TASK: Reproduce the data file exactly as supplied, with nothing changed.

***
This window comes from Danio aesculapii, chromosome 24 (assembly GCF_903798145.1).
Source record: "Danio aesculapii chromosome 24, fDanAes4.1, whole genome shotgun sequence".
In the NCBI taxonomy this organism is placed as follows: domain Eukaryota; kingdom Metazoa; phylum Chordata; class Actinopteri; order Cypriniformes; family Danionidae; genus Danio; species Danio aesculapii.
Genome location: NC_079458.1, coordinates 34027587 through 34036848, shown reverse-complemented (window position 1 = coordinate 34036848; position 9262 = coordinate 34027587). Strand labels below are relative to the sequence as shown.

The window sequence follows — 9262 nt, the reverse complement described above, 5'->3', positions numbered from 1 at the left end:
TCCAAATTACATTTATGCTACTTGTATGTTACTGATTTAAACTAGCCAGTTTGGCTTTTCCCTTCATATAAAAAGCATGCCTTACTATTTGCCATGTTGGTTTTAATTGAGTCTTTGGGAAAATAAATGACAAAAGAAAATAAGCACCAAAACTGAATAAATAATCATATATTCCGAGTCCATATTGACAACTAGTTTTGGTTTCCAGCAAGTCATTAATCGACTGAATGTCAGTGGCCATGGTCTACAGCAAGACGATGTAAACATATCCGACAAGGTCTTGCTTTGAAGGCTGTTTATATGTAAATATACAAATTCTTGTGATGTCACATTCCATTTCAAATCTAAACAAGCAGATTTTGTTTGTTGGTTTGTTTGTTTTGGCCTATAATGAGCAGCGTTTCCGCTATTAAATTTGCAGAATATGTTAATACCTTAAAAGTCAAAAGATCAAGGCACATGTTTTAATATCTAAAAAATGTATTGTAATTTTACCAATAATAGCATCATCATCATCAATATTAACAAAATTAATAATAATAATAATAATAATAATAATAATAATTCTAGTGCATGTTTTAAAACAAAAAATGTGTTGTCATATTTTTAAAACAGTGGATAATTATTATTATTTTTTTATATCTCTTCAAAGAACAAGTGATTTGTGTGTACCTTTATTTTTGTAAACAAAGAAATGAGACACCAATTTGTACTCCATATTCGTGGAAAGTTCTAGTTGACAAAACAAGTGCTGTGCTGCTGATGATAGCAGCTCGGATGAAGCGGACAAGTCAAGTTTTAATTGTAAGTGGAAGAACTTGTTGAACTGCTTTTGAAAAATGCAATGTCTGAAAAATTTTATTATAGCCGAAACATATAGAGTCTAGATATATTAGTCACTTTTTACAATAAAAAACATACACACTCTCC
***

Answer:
This window comes from Danio aesculapii, chromosome 24 (assembly GCF_903798145.1).
Source record: "Danio aesculapii chromosome 24, fDanAes4.1, whole genome shotgun sequence".
In the NCBI taxonomy this organism is placed as follows: domain Eukaryota; kingdom Metazoa; phylum Chordata; class Actinopteri; order Cypriniformes; family Danionidae; genus Danio; species Danio aesculapii.
Genome location: NC_079458.1, coordinates 34027587 through 34036848, shown reverse-complemented (window position 1 = coordinate 34036848; position 9262 = coordinate 34027587). Strand labels below are relative to the sequence as shown.

The window sequence follows — 9262 nt, the reverse complement described above, 5'->3', positions numbered from 1 at the left end:
TCCAAATTACATTTATGCTACTTGTATGTTACTGATTTAAACTAGCCAGTTTGGCTTTTCCCTTCATATAAAAAGCATGCCTTACTATTTGCCATGTTGGTTTTAATTGAGTCTTTGGGAAAATAAATGACAAAAGAAAATAAGCACCAAAACTGAATAAATAATCATATATTCCGAGTCCATATTGACAACTAGTTTTGGTTTCCAGCAAGTCATTAATCGACTGAATGTCAGTGGCCATGGTCTACAGCAAGACGATGTAAACATATCCGACAAGGTCTTGCTTTGAAGGCTGTTTATATGTAAATATACAAATTCTTGTGATGTCACATTCCATTTCAAATCTAAACAAGCAGATTTTGTTTGTTGGTTTGTTTGTTTTGGCCTATAATGAGCAGCGTTTCCGCTATTAAATTTGCAGAATATGTTAATACCTTAAAAGTCAAAAGATCAAGGCACATGTTTTAATATCTAAAAAATGTATTGTAATTTTACCAATAATAGCATCATCATCATCAATATTAACAAAATTAATAATAATAATAATAATAATAATAATAATAATTCTAGTGCATGTTTTAAAACAAAAAATGTGTTGTCATATTTTTAAAACAGTGGATAATTATTATTATTTTTTTATATCTCTTCAAAGAACAAGTGATTTGTGTGTACCTTTATTTTTGTAAACAAAGAAATGAGACACCAATTTGTACTCCATATTCGTGGAAAGTTCTAGTTGACAAAACAAGTGCTGTGCTGCTGATGATAGCAGCTCGGATGAAGCGGACAAGTCAAGTTTTAATTGTAAGTGGAAGAACTTGTTGAACTGCTTTTGAAAAATGCAATGTCTGAAAAATTTTATTATAGCCGAAACATATAGAGTCTAGATATATTAGTCACTTTTTACAATAAAAAACATACACACTCTCC